He summed it up this way, "For all their life they were prospecting for success like gold miners. Once they 'struck it rich', they basically retire to their hammock or chair by the pool and enjoy the wealth of a lifetime job, no more work required."

The Americans were incredulous, we had been taught that to become a life-long pro musician carried with it the continued commitment to constantly improve.

Not them, they hit it rich, time to sit back and enjoy the riches.

Maybe this is also a statement of how bureaucracy corrupts the human drive to better oneself.  ;-)


I have noted what you mention in American orchestral musicians as well, perhaps for much the same reasons.
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johntarr

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« Reply #5 on: Feb 13, 2012, 02:20PM »

The posts about the orchestra in S. America have no relevance to the study mentioned above. Sorry to be a stickler, but that topic, as tragic as it is deserves another post.

Here's another take on the study that might have more relevance for trombonists.

http://www.bettermovement.org/2012/study-movement-efficiency-brain/

The study not only mentioned muscle exertion but O2 and co2 outputs. As the subjects became more efficient, the muscle efficiency plateaued but with continued pratice, the subjects required less o2. This could mean that as we become more efficient in playing, we might need less air and have more air for longer phrases, musicality or whatever.

I had the privilege of attending a master class with Mr. Joe Alessi this past weekend and his efficiency was astonishing. He admonished us to continue with the basics. Maybe that study provides some insight into his success?

Remington again, and again and again, John
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sabutin

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« Reply #6 on: Feb 14, 2012, 09:13AM »

Now that's a real comfort. Many of us feel that if we had the efficiency we have now at the age of 25, we could have done much more.... but it may be that we need to do all these years of work to get to that stage of efficiency.

Chris Stearn

If I had the "efficiency" that I had at 25 I'd probably be in jail or dead.

I was efficient, but at all the wrong things. :-0 :-0 :-0  Amazed Way cool Clever CleverClever

Just sayin'...

You know how people like Dizzy Gillespie and many others have said that it takes a lifetime to know what to leave out as an improviser or composer?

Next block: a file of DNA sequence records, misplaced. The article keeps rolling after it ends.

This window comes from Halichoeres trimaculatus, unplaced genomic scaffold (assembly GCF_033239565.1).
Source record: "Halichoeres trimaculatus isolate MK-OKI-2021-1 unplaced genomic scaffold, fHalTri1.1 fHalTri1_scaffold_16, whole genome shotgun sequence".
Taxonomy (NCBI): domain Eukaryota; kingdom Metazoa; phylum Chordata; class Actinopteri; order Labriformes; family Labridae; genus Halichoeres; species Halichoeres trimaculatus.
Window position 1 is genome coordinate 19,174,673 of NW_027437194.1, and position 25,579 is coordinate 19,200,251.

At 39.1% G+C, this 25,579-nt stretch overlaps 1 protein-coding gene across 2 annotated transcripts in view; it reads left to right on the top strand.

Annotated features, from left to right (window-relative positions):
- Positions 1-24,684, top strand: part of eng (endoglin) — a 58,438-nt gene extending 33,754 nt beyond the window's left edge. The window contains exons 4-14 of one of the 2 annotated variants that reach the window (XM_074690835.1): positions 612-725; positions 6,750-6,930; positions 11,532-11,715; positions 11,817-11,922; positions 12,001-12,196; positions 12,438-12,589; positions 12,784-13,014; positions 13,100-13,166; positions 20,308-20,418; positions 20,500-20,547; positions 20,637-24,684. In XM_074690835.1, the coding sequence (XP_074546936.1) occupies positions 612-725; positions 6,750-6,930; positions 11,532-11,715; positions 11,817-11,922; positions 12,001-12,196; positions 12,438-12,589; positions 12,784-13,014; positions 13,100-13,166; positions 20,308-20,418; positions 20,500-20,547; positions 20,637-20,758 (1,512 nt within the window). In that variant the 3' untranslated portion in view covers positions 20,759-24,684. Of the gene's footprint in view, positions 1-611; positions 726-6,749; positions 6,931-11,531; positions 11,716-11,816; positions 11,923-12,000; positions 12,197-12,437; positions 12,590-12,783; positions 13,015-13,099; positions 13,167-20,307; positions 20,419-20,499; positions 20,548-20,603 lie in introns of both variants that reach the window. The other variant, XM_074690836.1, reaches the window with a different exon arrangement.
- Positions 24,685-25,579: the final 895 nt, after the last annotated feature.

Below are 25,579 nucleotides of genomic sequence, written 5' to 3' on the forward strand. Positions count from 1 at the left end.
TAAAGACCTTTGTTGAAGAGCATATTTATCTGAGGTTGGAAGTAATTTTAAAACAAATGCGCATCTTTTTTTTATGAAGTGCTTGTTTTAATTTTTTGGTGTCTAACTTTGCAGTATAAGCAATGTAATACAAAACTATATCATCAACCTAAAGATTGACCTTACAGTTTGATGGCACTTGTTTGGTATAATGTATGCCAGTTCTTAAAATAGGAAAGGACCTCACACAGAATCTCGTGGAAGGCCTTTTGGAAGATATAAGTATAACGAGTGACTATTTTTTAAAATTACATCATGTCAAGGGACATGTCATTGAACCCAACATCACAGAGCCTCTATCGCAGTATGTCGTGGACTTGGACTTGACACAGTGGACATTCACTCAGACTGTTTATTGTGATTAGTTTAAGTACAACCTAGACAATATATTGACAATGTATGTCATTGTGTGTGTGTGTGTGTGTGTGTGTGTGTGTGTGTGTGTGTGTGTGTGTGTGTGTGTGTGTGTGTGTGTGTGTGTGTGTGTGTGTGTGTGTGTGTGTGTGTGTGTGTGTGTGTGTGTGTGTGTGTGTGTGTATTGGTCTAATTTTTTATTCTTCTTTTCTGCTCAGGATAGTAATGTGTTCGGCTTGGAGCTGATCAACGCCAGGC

Yup.

As above, so below.

It takes time to learn how to use that time.

Bet on it.

S.
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TromboneMonkey

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« Reply #7 on: Feb 14, 2012, 12:37PM »

I think a lot of jazz improvisers do this kind of thing somewhat intuitively. 

I know personally that, when practicing a transcription, the language/style stuff doesn't start appearing in my improvisations for about 6 months of regularly playing it, even after 'perfecting' it. 
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-John
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« Reply #8 on: Mar 06, 2012, 05:30PM »

Wait, so if I practice more I'll be better?  I never would have thought of that.
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chriss
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« Reply #9 on: Mar 06, 2012, 08:26PM »

I know personally that, when practicing a transcription, the language/style stuff doesn't start appearing in my improvisations for about 6 months of regularly playing it, even after 'perfecting' it. 

now THAT is an observation that's worth keeping front-of-mind.
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J Walker
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« Reply #10 on: Mar 11, 2012, 08:20AM »

I will add a quote from Reginald Fink.  "Amateurs waste more energy than professionals use to play."  I agree and try become more efficient.  I emphasize the word try.  Difference in efficiency is how I explain the vast difference in playing ability.  Some naturally are more efficient and others like myself have to spend years getting there if at all.  BTW I took lessons from Reginald for several years while he was in Oklahoma City playing in the symphony orchestra. It was a great experience hearing him demonstrate how exercises should be played and enjoying his personality.
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Jim Walker